PEZINOK, Slovakia (Reuters) - Four suspects in the murder of a Slovak investigative journalist and his fiancée will go on trial in January after judges ruled on Thursday that there was enough evidence to proceed in a case that has triggered mass protests against corruption.
Jan Kuciak and Martina Kusnirova, both 27, were gunned down in their house outside the capital Bratislava in February 2018.
Prosecutors say entrepreneur Marian Kocner, a subject of Kuciak’s reporting on fraud cases involving politically connected businessmen, had ordered his killing.
The murders stoked widespread public anger and forced Prime Minister Robert Fico to resign. His ruling Smer party faces a tight election on Feb. 29.
The case is a test of Slovak judicial independence given that the investigation exposed links between Kocner and police and public officials.
“We will be satisfied only when all the cases Jan wrote about are solved,” the mother of one of the victims, Zlatica Kusnirova, told reporters as she arrived at court. “Then their deaths will make at least some sense. It’s not enough to convict the murderers.”
At Thursday’s hearing at the Special Criminal Court in Pezinok near Bratislava, guards in balaclavas and bearing automatic rifles led the handcuffed defendants into the courtroom.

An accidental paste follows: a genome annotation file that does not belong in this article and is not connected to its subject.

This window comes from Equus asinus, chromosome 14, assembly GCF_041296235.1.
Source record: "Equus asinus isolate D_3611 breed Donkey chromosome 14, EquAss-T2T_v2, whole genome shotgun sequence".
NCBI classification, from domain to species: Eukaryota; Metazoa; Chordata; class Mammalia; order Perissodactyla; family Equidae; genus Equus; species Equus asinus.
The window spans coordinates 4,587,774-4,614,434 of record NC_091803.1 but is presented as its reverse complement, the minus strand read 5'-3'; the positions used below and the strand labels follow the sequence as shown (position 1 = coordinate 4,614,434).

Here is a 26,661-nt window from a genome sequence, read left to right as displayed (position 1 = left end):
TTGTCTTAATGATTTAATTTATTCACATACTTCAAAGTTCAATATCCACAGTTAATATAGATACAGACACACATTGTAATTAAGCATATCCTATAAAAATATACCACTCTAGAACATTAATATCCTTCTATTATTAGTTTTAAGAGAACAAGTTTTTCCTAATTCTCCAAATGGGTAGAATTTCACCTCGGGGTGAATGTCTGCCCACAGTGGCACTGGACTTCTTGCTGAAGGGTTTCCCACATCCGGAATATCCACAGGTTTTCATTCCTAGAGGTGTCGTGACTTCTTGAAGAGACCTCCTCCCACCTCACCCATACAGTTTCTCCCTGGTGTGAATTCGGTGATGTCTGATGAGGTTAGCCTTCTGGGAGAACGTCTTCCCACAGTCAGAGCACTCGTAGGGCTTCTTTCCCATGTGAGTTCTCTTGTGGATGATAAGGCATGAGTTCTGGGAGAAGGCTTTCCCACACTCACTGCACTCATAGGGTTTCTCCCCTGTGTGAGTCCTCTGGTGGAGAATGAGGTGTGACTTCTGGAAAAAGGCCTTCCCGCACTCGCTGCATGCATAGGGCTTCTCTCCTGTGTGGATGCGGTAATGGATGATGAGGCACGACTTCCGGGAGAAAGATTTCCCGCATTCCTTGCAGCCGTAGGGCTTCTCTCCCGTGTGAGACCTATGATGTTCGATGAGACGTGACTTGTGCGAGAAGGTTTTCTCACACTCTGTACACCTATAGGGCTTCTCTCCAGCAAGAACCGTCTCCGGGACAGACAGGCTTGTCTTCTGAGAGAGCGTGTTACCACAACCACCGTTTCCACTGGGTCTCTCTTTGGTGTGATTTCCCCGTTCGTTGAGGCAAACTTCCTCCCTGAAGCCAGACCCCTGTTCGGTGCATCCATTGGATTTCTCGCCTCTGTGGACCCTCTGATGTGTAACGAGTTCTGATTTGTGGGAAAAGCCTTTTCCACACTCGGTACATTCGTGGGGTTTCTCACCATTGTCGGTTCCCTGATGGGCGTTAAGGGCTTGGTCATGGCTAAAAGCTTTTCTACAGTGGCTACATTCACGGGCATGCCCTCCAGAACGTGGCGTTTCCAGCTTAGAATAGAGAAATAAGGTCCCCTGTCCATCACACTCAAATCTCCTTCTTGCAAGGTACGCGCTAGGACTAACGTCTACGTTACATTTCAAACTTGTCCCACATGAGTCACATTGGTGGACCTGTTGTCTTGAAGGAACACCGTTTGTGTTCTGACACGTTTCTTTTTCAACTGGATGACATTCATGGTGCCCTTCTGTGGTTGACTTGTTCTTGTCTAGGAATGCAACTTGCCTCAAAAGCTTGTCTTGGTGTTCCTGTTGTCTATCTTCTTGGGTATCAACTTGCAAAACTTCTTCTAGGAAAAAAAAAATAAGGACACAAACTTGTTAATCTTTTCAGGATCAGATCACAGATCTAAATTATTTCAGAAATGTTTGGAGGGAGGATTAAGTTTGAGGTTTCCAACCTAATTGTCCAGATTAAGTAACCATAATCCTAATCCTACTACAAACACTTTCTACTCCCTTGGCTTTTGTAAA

The prosecutor and all defendants - including two men who allegedly carried out the murder and a woman accused of being an intermediary - said no when asked by the judge if they wanted a deal for a reduced sentence in exchange for confession.
Alleged intermediary Alena Zsuzsova said: “I am not interested, I am innocent.”
All face up to life in prison if convicted.
The panel of three judges rejected objections from defence lawyers, who argued there were irregularities during the investigation and said the case should be returned for more evidence-gathering. The judges said the main trial would start on Jan. 13.
The court could impose a reduced sentence if any of the defendants confess during the trial. Slovak media and Kuciak’s family lawyer have said one of the accused admitted during the investigation to be the shooter.
A fifth man, who will be tried separately, has confessed to facilitating the killing and has agreed a plea deal with prosecutors to act as a witness.
The investigation has widened since prosecutors extracted tens of thousands of messages from Kocner’s phone containing communication with “representatives of state bodies and the justice system”.
The revelations caused several senior officials to resign. Slovakia’s former chief prosecutor was charged with abuse of power in a case also involving Kocner.
Reporting by Robert Muller; Editing by Mark Heinrich and Giles Elgood
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